Linking Brooks to the Past

library While marking one of my student’s research papers, I noticed that he cited Henry Luce as an anti-communist source. I asked the student if that name sounded familiar, he said no. I then asked him about Brooks’ School Library. He looked at me strangely with an empty glare. I said that is okay. This is your first year here. Brooks’ library is named Henry Luce III Library; I went on to tell him that Henry Luce, the father, launched and edited Time Magazine. His son, Henry Luce III, graduated from Brooks with the class of 1942 and would later edit the Time Inc.

My Lord What a Morning


“My Lord What a Morning” is one of my favorite Negro spirituals. I found myself thinking about this song Thursday after talking to my Mother about the passing of my Grandmother. I keep thinking about her life and what she saw. How I failed to learn more from yet another black woman; she could have taught me more than all the books I have read. I feel my distance daily as I think about what I can learn from my Mother. I need to be with family. I am looking forward to my trip home to Selma, Alabama next week, as I think about the black women who shaped my life. If you do not know this beautiful spiritual, listen to it.There is beauty in those who believe in their God and faith. It is that which offers beauty to a generation of black folks who achieved more than I ever will. This song denotes that.

2014 Brooks Football



I finally got this framed picture on the bookshelf in my room. We had a great football season, one that reflected the leadership of our head coach and the dedication provided by our student-athletes. Yes, the picture reversed the 2014 Football wording. I enjoyed working with my fellow coaches and the players I coached.

Photo on 12-17-14 at 2.11 PM

In front of a vocal home crowd, the Brooks football team defeated Westminster School to earn the Sean Brennan New England Championship Bowl. It was the team’s first NEPSAC bowl win in school history. The game was much tighter than the 31-12 score would indicate. Strong defense and 21 unanswered points allowed Brooks to overcome a 10-12 halftime deficit in route to the final score.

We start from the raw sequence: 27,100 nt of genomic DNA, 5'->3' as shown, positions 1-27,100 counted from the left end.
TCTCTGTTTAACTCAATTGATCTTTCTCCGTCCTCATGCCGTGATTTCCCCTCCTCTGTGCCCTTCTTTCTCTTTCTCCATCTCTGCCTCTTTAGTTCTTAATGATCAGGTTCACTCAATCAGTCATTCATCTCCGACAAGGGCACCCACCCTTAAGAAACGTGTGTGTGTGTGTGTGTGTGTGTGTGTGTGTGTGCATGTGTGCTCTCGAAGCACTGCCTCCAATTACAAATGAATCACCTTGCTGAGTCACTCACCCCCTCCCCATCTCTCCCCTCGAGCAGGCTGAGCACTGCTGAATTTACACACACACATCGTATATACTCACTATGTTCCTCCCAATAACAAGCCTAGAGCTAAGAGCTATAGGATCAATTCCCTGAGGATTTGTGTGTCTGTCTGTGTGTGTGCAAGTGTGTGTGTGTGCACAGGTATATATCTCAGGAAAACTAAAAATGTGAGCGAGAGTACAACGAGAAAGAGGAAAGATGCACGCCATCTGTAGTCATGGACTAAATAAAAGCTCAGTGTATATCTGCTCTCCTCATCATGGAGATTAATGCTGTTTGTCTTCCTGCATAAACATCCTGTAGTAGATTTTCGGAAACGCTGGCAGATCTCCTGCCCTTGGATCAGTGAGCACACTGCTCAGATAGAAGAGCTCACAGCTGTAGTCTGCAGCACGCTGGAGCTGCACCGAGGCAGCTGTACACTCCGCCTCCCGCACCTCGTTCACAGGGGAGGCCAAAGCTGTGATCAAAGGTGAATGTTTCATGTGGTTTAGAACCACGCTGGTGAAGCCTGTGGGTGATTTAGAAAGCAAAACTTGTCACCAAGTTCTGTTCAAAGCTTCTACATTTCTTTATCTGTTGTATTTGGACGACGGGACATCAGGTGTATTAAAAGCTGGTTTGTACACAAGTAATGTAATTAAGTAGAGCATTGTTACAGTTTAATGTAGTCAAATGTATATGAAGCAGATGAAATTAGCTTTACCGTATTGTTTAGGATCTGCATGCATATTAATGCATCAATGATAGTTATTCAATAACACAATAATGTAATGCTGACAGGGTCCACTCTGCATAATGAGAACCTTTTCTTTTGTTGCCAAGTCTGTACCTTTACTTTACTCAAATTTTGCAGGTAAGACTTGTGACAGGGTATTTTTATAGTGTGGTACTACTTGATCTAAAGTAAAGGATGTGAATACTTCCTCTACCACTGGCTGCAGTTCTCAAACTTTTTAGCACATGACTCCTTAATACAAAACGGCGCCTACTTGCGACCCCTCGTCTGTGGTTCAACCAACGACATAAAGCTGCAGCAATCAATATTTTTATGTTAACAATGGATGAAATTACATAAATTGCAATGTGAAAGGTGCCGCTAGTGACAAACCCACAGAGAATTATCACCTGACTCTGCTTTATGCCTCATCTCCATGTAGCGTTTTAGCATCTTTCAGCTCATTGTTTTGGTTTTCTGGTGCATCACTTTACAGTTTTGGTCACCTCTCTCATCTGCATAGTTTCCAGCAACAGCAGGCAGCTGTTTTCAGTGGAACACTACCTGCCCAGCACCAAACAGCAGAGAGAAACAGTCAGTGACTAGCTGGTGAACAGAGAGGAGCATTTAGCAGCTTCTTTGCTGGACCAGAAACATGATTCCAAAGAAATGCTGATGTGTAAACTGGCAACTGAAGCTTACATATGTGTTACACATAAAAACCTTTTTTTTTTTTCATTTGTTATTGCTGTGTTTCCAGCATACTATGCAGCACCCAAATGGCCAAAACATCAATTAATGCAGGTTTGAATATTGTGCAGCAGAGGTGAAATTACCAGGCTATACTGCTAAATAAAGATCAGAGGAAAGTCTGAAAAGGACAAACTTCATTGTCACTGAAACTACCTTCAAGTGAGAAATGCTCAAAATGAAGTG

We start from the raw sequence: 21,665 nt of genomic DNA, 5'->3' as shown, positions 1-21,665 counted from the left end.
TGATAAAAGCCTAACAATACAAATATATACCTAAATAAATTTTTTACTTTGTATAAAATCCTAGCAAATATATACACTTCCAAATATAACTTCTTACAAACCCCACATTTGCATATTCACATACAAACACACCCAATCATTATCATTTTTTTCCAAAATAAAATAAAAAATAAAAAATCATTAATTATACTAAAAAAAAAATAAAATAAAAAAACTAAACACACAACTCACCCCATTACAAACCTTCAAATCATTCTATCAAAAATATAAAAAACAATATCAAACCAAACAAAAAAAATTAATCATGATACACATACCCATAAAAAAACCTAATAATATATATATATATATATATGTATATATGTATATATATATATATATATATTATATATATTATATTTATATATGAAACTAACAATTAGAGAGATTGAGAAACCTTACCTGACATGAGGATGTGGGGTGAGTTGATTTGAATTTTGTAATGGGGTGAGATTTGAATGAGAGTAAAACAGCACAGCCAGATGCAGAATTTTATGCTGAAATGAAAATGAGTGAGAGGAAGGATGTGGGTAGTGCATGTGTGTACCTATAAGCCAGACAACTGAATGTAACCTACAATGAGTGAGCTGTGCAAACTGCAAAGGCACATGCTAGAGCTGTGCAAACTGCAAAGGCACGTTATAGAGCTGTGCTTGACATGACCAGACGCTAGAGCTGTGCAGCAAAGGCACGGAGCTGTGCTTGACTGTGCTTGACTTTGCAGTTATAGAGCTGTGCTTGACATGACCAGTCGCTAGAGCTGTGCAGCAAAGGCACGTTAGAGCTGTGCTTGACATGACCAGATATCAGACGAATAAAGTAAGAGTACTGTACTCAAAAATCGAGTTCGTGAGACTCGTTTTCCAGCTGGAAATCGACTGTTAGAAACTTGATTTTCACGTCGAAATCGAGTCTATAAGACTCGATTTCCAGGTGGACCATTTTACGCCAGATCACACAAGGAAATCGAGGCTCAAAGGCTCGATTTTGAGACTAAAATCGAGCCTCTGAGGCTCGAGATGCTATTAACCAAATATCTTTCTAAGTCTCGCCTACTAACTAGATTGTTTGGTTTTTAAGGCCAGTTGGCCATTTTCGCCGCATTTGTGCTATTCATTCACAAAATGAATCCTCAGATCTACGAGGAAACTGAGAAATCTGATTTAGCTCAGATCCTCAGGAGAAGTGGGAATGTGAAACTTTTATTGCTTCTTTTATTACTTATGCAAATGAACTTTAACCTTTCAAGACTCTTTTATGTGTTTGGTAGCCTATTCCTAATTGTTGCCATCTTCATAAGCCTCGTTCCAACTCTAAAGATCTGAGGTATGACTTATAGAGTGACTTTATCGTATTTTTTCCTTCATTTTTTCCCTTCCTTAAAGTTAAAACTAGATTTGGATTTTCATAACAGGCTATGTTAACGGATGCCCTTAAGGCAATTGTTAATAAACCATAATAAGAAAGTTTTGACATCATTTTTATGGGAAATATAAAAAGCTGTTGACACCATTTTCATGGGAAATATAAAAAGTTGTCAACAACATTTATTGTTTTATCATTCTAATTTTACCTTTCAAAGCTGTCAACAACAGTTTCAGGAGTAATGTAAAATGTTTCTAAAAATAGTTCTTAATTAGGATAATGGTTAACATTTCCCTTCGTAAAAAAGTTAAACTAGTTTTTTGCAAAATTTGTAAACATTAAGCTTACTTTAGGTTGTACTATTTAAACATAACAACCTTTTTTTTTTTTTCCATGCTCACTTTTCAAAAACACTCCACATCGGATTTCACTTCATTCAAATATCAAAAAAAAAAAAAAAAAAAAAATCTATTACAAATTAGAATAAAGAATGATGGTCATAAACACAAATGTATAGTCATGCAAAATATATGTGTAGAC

Here is the team picture on our home football field.


Storm Juno and Gearing up for Spring Term



DSCN3697 copy This storm has given me time to read Toni Morrisons’s A Mercy  for an African-American Literature course I am taking at Harvard this spring. The imagery in this work is deep and the narrative is clean. I am not done yet, but should finish it by tomorrow. This storm has forced me to move at a snail pace with my spring courses; I will finish constructing my syllabi and course outlines and assignments today. Having a clear plan is key, particularly with AP courses. We start almost a month later than many schools, and we teach a January Term course which furthers the unique challenges of meeting the AP objectives. Spring Term Above is my home desk with everything needed to get my courses done.

Storm Juno


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I got to thinking the other day: there is something kind of cool about walking across campus on a Saturday morning, with a cup of coffee in hand, as the snow landed. I spent time drafting student comments for my American Jesus students, and organizing my spring syllabus for my African-American Studies course. That was an okay kind of snow, as you can see from my office window. We have had very little snow this winter. But as one can see below, the winter gods have had a change of thought; we cancelled classes for tomorrow, our first day of the spring term, as we completed our winter term. I am not sure what to make of my VERY first blizzard. We are facing over 24 inches of snow and wind speeds at 60 mph.


Malcolm X and the Black Bourgeoisie


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I spend a bit of time in my United States History and African-American Studies course talking about the greatness of Malcolm X. I do contend that by his death he had not fully reasoned with his anger, but instead, moved past it toward a conclusion of racial reconciliation. I will admit that I admire Malcolm X — not so much for his early views on segregation and a violent revolution, but for his change; it was his change and the power he held that scared many black nationalist Muslims. While presenting at a seminar in the Dallas area many years ago, I came across this street: N. Malcolm X BLVD.


As always, I could not help but notice that many schools and streets named after black civil rights leaders are located on the lower socioeconomic side of cities — the black side, whereas it is not unusual to find schools such as Abraham Lincoln or Thomas Jefferson located in black communities, too… but one does not see too many schools named after King in the upper side of communities.

After Martin Luther King Jr. gave his “I Have a Dream Speech” in Washington D.C., Malcolm X would state — as noted: